Scott Stoll logo world traveler. A bicycle wheel and the globe symbolizes Scott's journey around the world on a bicycle.
John S Spencer holding Destiny 1
John Spencer holding a section model of the Destiny 1

Space Renaissance Man: John S. Spencer


John S. Spencer is a true Renaissance man for the millennium. He’s an architect, real estate developer, master planner, and a visionary pioneer of “The Design Frontier” with a fierce passion for creating humanity’s future in space. John Spencer is a waaay cool guy.

Recently I had the great pleasure of spending an afternoon with John Spencer, founder and president of the Space Tourism Society (among other things), and visiting his design studio in Los Angeles. I remember John from the first space conference I ever went to in 1980, where he gave a presentation on space habitat design. Since then he’s become widely regarded as an expert in outer space architecture, working on projects for NASA, serving as a consultant to major movie studios and creating innovative concepts for space and future-themed projects ranging from resort hotels to theme parks, exhibits, media, and products.

John S. Spencer in his office
John S. Spencer in his office. An eclectic mix of Renaissance and modern.

John first caught the “space bug” in 1978 while he was still an architecture student, after reading The High Frontier, by Princeton physics professor, Dr. Gerard K. O’Neill, the “father of space colonies.” The vision of life in space for thousands of people was a stunning inspiration that set the course for the rest of his life. It didn’t take him long to see the potential of space tourism as the fastest, most economical way to make that happen. Now he’s focused on creating the “passenger experience” for citizen explorers, using the cruise ship and superyacht industry as a model.

One of his many current projects is Destiny One, an orbital superyacht that would accommodate up to 20 passengers and eight crewmembers for a week-long space cruise. Composed of three 34-foot diameter inflated habitation and recreational spheres, and three smaller emergency life pods attached to a hardcore hub, *Destiny One* would provide the luxury and comfort of a five-star hotel. Guests would be treated to panoramic views of the Earth sweeping gracefully below, and offered a variety of recreational activities to enhance their experience of weightlessness.

Realistically, Destiny One probably won’t be accommodating guests for another 20 or 30 years in John’s estimation, so in the meantime, he’s creating more down-to-earth ways for people to get a taste of the future today. His for-profit company, Space Renaissance, Inc. (SRI), designs and produces space fairs, touring space shows, and Space Experience Simulators that the whole family can enjoy. John coined the term “simutainment” to describe this new frontier of entertainment design. In 1982, he designed and developed a three-day simulated space cruise to low-Earth orbit that inspired Japan’s “Space World” that opened in 1991, and SRI is now working on offering similar sims in California before too long.

As we sat on his back patio, he enthusiastically shared with me his business plans and drawings for some delightful projects. He created and designed a future theme complex called “Future Port,” featuring “The Science Fiction Hall of Fame” which will be built next to the Queen Mary in Long Beach. It will be a sight to behold, with the main building shaped like a giant flying saucer, and a sequence of lights around the rim to create the illusion of spinning.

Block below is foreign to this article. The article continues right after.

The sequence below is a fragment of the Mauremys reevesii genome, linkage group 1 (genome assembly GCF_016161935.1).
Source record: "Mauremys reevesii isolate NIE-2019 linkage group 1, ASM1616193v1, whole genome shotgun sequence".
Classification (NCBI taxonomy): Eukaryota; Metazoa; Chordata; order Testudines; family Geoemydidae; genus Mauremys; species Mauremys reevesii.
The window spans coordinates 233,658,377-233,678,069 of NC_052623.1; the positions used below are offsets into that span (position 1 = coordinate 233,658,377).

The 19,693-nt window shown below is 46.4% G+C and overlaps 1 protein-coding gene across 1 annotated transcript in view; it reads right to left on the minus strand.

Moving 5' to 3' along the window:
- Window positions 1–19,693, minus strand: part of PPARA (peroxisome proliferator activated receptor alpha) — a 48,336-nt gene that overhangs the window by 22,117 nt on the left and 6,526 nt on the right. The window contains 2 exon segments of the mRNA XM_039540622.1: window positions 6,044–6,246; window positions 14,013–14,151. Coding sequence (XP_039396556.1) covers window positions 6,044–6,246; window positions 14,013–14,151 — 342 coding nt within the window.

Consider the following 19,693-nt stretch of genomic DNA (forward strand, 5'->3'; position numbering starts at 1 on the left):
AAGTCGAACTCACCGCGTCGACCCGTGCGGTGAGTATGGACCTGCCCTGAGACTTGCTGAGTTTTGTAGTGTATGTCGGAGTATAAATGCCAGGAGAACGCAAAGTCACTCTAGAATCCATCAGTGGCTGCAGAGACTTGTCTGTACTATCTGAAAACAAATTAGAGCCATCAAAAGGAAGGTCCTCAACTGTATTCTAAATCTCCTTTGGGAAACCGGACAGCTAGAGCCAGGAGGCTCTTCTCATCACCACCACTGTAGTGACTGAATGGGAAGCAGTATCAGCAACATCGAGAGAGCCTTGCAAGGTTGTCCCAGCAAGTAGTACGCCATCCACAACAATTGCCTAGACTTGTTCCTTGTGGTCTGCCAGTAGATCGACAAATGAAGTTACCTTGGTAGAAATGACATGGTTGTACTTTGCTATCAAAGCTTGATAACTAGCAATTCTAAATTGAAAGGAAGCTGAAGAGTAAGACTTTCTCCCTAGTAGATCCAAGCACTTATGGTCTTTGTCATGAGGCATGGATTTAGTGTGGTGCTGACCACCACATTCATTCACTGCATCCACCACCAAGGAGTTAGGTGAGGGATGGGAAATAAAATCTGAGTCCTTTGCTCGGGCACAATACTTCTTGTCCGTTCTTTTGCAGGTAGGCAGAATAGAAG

Next July, his Space Fair, Inc. venture will be producing Space Fair 2001. Their slogan is “Feel the Future.” So if you happen to be near Irvine, California next year, you’ll have a chance to sample the future for yourself, with everything from future fashion to a space yacht simulation. Space Fair 1998 was a tremendous success. Exhibitors and sponsors included NASA, Boeing, Lockheed, Kodak, GTE, Apple Computer, Universal Studios and dozens of others, and attracted over 15,000 visitors.

John sees a huge market potential in space tourism. The numbers speak for themselves. In 1999, the combined attendance at the National Air and Space Museum, Kennedy and Johnson Space Centers and Space Camps was over 12 million people. According to Bonnie Dorn of the Association of Science and Technology Centers, “Almost 300 Centers in the U.S. welcome 115 million visitors a year.” And over 20 million go to Air Shows in the U.S. each year. Then, if you consider that the travel and tourism industry is the largest industry in the world, at $4 trillion a year, the possibilities are cosmic!

If you enjoyed this story… 

I’d love to hear your thoughts in the comments below.

If you are feeling generous, donations help keep me caffeinated and inspired. Even $1 helps. Or send an anonymous gift book from my Amazon Wishlist. Thanks. 

Subscribe to our monthly newsletter.  

You’ll never miss an update. And you’ll get some fun stuff, like discounts and free links to download my popular worksheets.  

Leave a Reply

Your email address will not be published. Required fields are marked *

More stories like this

Our columnist Brook Mantia welcomes a a true space pioneer, Dennis Tito, back to Earth.
Our Space Tourism columnist, Brooke, recounts her visit to the 2nd Annual Lunar Development Conference, focusing on a permanent return to the Moon.
If you've got a yen for space travel, but you've been too busy to sign up for astronaut training, here are some space programs you can join now.
Footprint in the sand

Subscribe to my newsletter ​

I enjoy sending short stories about my adventures. I also send updates with free worksheets, new books and inspirational ideas to help you live a more joyful and meaningful life.